Google has quietly launched a new tool to help you gain some more control over your online privacy. With the About Me page you can easily manage the information that other people can see about you when they search you via Google's services. I must admit that this is a pretty cool initiative, but what's really interesting is the glimpse that you get into the "mountains" of data that the IT giant stores about each of its users. You should also know that the page just started rolling out this week and I don't think that it's fully ready yet, as I encountered errors on a few of the available functions.
By using Google's new About Me page you can make your contact info (email, phone number, etc.) available to everyone, to just those in your circles, or completely privately. You can also create a custom list and manually choose those who can see it. Furthermore, you can control who can see your other personal information such as the city you live in, your workplace, your date of birth, the school you graduated from, or the websites that you posted on your G+ account. Lastly, you can use this page to quickly get to your main Google privacy settings and decide who can contact you, who can see your YouTube activity, etc.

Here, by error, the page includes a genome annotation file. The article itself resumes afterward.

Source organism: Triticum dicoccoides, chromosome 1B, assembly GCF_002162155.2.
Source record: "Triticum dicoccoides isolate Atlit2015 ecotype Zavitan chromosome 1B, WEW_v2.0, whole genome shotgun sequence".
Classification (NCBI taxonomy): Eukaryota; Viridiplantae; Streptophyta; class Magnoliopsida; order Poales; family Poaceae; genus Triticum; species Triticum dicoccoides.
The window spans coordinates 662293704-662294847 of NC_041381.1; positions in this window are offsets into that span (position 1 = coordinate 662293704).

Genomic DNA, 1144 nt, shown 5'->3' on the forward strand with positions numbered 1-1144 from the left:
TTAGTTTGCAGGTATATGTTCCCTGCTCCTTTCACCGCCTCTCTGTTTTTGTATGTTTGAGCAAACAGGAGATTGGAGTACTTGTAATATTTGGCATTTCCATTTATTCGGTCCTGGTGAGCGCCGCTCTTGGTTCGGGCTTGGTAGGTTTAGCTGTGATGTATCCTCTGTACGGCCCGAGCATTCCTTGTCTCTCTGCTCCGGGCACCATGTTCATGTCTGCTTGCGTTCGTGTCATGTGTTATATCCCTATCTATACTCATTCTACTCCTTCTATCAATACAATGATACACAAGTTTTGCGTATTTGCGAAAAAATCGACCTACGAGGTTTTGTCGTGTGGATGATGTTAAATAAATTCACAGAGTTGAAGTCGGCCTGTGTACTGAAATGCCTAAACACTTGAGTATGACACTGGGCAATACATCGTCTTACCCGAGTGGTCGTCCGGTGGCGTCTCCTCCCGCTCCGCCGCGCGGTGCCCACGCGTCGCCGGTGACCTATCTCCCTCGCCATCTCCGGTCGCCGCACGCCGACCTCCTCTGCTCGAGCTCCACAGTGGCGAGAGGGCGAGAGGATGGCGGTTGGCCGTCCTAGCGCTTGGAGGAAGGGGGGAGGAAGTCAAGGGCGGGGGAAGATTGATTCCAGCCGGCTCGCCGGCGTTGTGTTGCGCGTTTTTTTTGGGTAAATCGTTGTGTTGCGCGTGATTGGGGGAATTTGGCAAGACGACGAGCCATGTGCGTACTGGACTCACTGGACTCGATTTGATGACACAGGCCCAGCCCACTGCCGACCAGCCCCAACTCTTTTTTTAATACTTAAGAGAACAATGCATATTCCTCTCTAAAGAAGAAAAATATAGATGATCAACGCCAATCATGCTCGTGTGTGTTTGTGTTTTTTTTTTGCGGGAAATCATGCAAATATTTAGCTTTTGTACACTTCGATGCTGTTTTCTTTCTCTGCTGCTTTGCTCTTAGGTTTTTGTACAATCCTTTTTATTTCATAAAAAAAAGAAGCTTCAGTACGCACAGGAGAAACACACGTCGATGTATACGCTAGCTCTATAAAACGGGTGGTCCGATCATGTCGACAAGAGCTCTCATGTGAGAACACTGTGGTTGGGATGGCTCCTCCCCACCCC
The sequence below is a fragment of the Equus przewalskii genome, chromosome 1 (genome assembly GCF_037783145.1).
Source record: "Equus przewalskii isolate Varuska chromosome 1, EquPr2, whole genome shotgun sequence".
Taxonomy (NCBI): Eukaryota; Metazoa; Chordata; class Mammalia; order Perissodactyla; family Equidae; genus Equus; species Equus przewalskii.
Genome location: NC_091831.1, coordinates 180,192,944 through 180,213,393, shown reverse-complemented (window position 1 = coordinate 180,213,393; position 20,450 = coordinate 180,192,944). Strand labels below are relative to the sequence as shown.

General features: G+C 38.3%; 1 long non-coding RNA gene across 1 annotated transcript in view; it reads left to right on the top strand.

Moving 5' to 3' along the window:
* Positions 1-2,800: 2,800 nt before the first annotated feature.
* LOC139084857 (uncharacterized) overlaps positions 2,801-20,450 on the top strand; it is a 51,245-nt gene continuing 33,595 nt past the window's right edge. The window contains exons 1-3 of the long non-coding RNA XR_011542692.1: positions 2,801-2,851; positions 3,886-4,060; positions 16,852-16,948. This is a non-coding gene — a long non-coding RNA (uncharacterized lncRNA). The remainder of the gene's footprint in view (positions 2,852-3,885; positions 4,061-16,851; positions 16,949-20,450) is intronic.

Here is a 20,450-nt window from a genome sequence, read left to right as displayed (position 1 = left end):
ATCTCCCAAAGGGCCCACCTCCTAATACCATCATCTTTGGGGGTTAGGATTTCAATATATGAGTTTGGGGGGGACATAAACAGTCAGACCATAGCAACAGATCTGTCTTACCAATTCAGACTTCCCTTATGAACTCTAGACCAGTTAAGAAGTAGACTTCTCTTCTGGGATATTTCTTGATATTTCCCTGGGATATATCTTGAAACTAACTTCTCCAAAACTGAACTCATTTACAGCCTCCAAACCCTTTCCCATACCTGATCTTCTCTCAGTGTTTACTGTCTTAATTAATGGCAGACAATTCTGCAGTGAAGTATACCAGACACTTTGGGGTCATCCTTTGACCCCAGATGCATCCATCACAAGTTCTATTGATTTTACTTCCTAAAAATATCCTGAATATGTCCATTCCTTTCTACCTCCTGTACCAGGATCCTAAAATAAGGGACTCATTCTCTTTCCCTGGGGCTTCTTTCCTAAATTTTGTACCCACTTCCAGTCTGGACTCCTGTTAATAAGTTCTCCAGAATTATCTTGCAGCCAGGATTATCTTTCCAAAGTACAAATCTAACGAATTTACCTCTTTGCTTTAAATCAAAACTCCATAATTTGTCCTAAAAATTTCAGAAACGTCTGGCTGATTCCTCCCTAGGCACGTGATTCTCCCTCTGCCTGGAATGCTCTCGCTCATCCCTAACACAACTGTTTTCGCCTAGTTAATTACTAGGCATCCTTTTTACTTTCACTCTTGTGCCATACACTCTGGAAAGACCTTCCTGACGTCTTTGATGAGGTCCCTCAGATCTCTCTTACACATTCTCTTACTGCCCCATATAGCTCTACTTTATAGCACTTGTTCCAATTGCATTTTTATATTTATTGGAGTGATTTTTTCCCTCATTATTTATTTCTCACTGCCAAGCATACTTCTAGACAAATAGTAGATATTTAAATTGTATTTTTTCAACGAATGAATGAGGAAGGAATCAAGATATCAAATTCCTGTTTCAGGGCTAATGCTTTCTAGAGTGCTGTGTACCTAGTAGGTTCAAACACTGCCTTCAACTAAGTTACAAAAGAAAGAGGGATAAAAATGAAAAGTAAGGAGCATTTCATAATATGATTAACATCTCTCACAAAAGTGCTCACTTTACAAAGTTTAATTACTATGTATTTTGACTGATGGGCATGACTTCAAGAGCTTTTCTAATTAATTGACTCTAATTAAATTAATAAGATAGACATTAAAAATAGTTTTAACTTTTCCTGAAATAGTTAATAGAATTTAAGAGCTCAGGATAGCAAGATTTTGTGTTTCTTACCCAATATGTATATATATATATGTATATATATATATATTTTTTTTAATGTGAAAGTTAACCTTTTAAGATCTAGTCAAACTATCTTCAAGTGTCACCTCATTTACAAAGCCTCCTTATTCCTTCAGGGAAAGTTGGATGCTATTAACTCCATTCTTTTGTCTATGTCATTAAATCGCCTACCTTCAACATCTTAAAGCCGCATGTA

The thing to take away from all this is that Google knows pretty much all there is to know about you. Up until a few years ago that information was split into pieces, but the IT giant has since attempted to enter the social networks market with G+ and it has gathered all your data from searches, Gmail, YouTube, Google Docs and any other Google services that you use into one single place. Moreover, as if all that wasn't enough, Google may soon also want your offline data as well. The good news is that in recent months, the IT giant has at least started to share information with its clients allowing those who use Google Maps to see a history of the places they've visited, and letting people download their entire Google Search history.
If you're worried that your privacy is being violated, you might want to read Nordine's article: "How to Stop Google from Tracking Your Every Move on the Web".